- Indeed, finally, it cannot be overlooked that One Belt One Road Initiative has a geopolitical dimension insofar as it counters the US’ strategy to encircle China and "contain" it.
Conceivably, the China-Pakistan Economic Corridor will galvanise Pakistan’s economy. Now, isn’t that a nice thing to happen if it prods our western neighbour to understand that getting rich is the smart thing to do?
If China succeeds in transforming Pakistan as a modern middle-income economy like Turkey or Malaysia, it can only strengthen regional security. But then, a paradox arises: If Pakistan does not collapse as a “failing state” and instead becomes a more prosperous country than India, what happens to Akhand Bharat?
The smart thing would have been to offer to the Chinese an economic corridor through our territory. It is advantageous to be a transit country.
Look at how Moscow encourages China to use Russian territory as its principal transportation route connecting Europe. It is an income-generating enterprise; it helps Russia’s infrastructure development (with Chinese investments); and it makes Beijing a stakeholder in friendship.
To be sure, there is a fundamental contradiction when the Modi government debunks One Belt One Road on the one hand while insisting nonetheless that Silk Roads should bypass Pakistan.
Can it be that Modi government is so provincial in outlook that it doesn’t understand how the metropolis works? To my mind, Modi government is deliberately kicking up a row over the Economic Corridor, anticipating that Beijing just cannot afford to abandon the project, which is highly strategic and meets China’s core interests.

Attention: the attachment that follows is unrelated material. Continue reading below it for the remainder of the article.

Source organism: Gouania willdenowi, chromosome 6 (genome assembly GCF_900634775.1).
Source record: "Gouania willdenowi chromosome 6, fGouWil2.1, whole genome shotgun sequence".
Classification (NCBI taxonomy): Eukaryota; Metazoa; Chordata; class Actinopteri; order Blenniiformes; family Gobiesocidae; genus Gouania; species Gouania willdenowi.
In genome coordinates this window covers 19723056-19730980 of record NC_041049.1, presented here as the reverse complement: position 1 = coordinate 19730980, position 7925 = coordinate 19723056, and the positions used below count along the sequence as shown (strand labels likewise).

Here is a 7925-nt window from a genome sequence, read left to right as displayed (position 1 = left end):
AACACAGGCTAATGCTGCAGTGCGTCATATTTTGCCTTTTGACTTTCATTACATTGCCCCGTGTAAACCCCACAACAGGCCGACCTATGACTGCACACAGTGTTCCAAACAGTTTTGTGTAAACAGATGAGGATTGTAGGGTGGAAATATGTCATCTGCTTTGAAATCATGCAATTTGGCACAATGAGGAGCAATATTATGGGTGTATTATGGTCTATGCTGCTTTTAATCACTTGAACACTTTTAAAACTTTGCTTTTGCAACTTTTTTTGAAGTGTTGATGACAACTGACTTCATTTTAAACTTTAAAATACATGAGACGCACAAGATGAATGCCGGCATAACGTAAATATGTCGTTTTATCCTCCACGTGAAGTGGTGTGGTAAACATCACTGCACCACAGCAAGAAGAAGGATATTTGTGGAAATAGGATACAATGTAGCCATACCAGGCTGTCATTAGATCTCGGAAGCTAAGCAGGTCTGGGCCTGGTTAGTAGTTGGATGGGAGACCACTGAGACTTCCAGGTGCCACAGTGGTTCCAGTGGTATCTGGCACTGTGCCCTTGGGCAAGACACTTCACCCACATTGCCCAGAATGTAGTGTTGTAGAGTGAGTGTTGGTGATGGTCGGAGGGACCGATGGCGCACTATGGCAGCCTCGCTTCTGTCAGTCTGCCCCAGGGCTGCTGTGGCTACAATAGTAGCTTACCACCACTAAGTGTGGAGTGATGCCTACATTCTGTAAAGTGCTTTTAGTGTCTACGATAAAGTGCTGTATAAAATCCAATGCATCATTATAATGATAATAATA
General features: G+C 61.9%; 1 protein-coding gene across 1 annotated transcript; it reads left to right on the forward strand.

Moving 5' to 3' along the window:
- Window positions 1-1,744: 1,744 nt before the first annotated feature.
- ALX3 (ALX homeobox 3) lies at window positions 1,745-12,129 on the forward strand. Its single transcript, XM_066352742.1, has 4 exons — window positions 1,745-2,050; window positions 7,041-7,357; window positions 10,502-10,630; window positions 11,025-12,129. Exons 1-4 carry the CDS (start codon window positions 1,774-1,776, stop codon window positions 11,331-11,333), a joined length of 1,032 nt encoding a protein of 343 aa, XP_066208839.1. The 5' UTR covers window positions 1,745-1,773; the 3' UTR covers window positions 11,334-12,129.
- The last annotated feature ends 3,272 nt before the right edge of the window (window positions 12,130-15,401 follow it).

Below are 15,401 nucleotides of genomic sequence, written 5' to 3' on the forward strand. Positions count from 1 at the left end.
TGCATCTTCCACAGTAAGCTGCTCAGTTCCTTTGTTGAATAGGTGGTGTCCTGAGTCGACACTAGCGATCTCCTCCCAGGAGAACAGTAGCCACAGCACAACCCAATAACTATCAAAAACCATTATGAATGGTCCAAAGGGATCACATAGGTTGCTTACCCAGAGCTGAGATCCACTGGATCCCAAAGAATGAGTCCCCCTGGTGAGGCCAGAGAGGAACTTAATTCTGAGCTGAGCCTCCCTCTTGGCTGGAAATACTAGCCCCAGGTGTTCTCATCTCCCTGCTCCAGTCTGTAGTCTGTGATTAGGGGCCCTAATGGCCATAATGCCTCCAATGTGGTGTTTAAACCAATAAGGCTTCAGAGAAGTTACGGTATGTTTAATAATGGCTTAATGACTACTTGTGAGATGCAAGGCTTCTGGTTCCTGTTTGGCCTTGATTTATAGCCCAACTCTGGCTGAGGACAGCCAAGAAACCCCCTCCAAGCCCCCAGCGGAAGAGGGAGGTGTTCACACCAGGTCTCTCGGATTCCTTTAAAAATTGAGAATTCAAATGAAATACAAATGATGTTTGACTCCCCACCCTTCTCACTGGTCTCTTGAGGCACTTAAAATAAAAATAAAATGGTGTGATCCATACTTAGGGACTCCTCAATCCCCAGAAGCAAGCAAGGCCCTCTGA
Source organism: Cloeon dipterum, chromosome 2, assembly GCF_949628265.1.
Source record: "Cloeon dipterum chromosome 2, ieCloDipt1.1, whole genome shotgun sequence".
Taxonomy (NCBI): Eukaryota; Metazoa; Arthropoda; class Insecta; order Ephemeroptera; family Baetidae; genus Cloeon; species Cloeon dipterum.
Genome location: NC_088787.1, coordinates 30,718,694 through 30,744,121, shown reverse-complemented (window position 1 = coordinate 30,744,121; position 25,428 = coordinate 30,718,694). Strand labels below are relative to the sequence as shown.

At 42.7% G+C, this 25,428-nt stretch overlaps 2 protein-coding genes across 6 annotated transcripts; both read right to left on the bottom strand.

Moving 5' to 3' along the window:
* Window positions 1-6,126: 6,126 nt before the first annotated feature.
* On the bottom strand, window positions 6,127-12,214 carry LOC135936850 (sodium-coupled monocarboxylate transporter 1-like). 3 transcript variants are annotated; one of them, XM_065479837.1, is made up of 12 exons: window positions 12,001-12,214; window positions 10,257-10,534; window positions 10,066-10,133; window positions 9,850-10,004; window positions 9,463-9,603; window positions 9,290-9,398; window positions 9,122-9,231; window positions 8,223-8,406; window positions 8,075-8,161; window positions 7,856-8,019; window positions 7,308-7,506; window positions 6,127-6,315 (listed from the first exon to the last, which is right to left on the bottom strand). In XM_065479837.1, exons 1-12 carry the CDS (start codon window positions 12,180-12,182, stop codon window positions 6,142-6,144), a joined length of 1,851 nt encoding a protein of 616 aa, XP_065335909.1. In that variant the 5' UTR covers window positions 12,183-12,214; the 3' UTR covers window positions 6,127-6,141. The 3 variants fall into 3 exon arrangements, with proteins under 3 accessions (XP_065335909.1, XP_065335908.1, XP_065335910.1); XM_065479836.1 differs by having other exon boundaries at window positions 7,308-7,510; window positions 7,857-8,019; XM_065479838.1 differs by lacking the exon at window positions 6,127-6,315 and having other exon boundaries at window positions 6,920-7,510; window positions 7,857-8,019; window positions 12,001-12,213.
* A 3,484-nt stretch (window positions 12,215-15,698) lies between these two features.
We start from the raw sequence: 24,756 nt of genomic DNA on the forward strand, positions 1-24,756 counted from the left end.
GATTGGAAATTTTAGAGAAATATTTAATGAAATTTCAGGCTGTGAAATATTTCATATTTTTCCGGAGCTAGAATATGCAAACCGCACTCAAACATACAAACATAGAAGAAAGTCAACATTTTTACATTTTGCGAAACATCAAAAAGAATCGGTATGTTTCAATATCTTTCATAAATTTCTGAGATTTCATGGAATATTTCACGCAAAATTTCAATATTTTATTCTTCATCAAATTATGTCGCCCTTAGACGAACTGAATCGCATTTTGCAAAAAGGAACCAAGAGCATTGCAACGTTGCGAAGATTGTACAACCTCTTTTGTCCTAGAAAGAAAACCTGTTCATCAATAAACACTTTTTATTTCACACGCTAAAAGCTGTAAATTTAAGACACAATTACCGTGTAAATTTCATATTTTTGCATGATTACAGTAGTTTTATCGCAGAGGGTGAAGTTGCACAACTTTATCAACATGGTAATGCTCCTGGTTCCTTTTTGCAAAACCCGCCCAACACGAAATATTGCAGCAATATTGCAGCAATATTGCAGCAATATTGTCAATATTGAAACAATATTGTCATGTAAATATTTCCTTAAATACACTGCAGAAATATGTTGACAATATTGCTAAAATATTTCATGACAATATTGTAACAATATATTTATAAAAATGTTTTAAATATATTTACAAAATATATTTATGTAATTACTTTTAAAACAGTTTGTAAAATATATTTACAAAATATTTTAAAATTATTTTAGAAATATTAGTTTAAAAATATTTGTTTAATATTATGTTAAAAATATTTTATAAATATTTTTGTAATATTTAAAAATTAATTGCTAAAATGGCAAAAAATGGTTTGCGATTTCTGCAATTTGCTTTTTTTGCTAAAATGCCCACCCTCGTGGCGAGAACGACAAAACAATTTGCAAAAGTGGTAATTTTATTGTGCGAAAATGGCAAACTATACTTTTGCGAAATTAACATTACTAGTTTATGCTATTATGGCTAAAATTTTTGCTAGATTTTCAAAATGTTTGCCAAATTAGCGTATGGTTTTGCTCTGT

Simply put, we are creating a scenario where individual problems – the Economic Corridor, Masood Azhar, Nuclear Suppliers Group, Xinhua correspondents, Uighur separatists – accrue to the centre stage and present themselves as alibi to make haste slowly in cooperation. If not these contentious issues, Modi government would probably seize some other alibi. Our ingenuity is infinite.
Remember how with a straight face we could bring out the spin that People’s Liberation Army units assigned to Ladakh region sabotaged President Xi Jinping’s visit to India in September 2014? Yes, the Indian public believes that Chinese are a bunch of imbeciles – that a clutch of PLA colonels just threw mud at the face of the chairman of China’s Military Commission while he was on state visit to India!
It so happens in inter-state relations that a country may feel the need to atrophy ties with another country for reasons of its own. Many in our country have a predicament vis-à-vis China’s rise – coupled with an itch to settle scores for the humiliating defeat in the 1962 war.
In particular, nationalist forces that mentor the Modi government are wedded to the notion that India should deal with China only from a position of strength – that is, only after India “overtakes” that country. It is not only about dictating the terms of a border settlement on India’s terms but also the seething sense of rivalry over China’s rise as a superpower.
Of course, for India to reach a position of formidable strength vis-à-vis China, it needs to embark on a massive military build-up with American technology. Thus, a “holy communion” has come to exist today between the nationalists and the pro-American lobby in our country.
From Wang’s remarks, Beijing senses that a defining moment has come in Sino-Indian relations and the bilateral high-level exchanges slated through the coming eight-week period will determine the alchemy of partnership for a long time to come.
But then, Modi government’s compass is pre-set already, and so long as the navigators remain in situ, it will not be reset.